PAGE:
Of course, there are many issues when considering full implementation of digital media literacy programs in U.S. schools and other U.S. cultural sites.  A tendency seems to exist in many professional development programs to emphasize digital tools without focusing on the more important learning application of those tools. Moreover, instructors who lack the technology expertise cannot fully utilize the potential of digital media education, and, additionally, teachers can feel compelled to choose preparation for high-stakes testing over digital media production projects.

internet connectivity graphIn June 2013, President Obama announced his ConnectED initiative, which aimed to equip practically every school in the country with a high-speed broadband connection by 2018. We often speak about ubiquitous digital access, but it is important to remember that not all individuals, schools, or cultural institutions have the capacity to offer free wireless or to supply personal technology devices to their constituents, especially in an on-needed basis. Indeed, according to the Pew Internet & American Life Project, the affluent and educated are still the most likely to have good access to digital resources.

And, finally, we have to remember that the U.S. is one of the very few Western countries that does not mandate media literacy education in its public schools.  Canada has media literacy requirements for their K-12 students. Countries like Sweden, Finland, South Africa, and the U.K. have some form of media literacy education for primary and secondary students. In fact, 70 to 80 percent of all European students receive some media literacy training by the time they graduate high school. If we want to teach our youth to be informed citizens in a democracy, the U.S. needs to reconsider its blatant disregard for the place and importance of digital media literacy instruction and to implement curricular standards that require students to analyze and interpret the vast amount of information that we all encounter every day.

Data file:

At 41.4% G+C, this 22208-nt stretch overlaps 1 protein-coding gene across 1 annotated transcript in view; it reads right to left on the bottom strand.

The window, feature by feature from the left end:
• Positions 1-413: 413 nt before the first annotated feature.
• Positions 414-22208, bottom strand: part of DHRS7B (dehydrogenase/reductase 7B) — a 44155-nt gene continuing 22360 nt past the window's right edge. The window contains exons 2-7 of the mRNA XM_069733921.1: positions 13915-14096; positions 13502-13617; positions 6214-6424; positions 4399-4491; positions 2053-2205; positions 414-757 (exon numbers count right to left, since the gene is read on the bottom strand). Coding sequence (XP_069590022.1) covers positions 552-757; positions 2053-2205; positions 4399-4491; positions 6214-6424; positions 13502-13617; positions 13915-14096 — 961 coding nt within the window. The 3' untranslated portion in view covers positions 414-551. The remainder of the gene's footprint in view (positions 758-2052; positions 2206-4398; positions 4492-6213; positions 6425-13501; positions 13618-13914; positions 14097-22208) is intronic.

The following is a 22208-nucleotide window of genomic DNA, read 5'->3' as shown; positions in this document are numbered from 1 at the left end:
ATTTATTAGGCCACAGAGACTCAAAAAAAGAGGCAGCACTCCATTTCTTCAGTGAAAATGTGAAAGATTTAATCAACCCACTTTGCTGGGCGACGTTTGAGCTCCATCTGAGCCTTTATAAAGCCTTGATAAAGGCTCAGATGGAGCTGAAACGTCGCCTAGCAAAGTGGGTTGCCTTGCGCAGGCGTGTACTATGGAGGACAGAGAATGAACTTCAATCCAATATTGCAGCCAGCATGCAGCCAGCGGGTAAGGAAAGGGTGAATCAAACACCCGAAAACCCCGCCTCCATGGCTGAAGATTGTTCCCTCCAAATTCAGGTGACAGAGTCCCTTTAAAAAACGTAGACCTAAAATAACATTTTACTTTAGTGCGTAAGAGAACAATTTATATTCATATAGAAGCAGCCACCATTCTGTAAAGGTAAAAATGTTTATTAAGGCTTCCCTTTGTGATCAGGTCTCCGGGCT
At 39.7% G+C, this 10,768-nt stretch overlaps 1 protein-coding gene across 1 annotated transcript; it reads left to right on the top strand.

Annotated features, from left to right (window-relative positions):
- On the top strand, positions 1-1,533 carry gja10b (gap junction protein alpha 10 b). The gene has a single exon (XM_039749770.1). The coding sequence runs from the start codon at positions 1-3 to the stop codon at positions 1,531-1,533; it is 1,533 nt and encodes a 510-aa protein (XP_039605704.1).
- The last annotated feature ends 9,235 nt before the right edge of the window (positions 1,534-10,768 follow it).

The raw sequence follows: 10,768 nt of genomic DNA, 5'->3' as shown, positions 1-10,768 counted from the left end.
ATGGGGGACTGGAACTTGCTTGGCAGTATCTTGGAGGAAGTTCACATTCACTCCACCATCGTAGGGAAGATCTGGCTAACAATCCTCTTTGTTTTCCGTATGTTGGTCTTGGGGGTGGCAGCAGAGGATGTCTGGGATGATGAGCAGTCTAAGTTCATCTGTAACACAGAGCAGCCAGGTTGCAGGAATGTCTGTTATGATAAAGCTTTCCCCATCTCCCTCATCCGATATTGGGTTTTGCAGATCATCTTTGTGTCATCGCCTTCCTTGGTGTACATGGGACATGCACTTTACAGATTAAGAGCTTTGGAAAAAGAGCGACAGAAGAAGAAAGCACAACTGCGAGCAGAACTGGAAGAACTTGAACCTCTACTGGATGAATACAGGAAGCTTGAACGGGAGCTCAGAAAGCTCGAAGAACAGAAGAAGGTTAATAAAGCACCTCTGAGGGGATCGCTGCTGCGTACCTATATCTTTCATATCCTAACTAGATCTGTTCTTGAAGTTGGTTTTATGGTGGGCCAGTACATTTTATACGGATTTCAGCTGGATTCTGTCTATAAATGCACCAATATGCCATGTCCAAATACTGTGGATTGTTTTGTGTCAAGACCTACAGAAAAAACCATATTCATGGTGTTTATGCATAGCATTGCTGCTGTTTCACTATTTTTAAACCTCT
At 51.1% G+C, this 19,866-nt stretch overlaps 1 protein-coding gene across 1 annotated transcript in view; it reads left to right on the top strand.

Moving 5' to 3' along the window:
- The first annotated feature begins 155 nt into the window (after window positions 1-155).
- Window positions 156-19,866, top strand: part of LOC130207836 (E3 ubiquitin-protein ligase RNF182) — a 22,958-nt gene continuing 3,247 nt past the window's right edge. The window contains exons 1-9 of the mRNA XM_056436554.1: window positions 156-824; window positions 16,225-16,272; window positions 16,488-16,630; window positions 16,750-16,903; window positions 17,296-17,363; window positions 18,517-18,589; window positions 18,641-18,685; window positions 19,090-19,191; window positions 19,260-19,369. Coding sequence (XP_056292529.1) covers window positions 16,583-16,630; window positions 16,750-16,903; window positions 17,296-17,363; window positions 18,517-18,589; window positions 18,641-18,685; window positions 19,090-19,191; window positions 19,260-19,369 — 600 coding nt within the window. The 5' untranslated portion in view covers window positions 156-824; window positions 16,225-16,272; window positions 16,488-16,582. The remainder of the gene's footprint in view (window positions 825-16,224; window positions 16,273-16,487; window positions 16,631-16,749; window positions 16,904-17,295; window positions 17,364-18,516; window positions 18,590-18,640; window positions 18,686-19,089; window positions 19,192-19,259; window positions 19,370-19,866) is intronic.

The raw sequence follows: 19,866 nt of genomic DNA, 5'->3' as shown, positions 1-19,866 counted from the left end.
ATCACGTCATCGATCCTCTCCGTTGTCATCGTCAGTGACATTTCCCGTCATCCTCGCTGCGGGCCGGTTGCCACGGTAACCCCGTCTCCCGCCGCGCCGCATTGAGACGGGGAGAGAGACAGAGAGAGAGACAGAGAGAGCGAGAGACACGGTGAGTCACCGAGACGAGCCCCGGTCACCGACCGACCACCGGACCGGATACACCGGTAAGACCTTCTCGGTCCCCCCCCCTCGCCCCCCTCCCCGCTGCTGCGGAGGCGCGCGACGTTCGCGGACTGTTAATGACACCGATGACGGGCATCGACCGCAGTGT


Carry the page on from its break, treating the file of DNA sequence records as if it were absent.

An informed citizenry may depend on it.

Carolyn Fortuna, Ph.D. is the recipient of the International Literacy Association’s 2015 Grand Prize Award for Technology and Reading.  She has a twenty year background in public school teaching, and she is a part-time faculty member in the Gender and Women’s Studies Department at Rhode Island College. If you’d like information about workshops in digital and media literacy and learning, contact Carolyn at c4tuna31@gmail.com.

Resources

Freire, P. and Giroux, H.  (1989).  Pedagogy, popular culture, and public life:  An introduction.  In Popular culture:  Schooling and everyday life. Eds. H. Giroux and R. Simon.  New York, NY.  Bergin & Garvey Publishers, Inc.

 

 

 

 

 

Let’s Analyze Super Bowl Commercials!

In 2015, You Tube Super Bowl ads accumulated 133 million views, and many of these views came well in advance of the actual Super Bowl broadcast, offering advertisers a rich (pun intended) opportunity to attract online audiences. The Super Bowl is the largest advertising event of the year, with costs to air a 30 second ad in excess of $3 million. Clearly, planning, design, and execution of Super Bowl commercials requires meticulous persuasive rhetoric.

Source: Super Bowl Commercials 2016

Source: Super Bowl Commercials 2016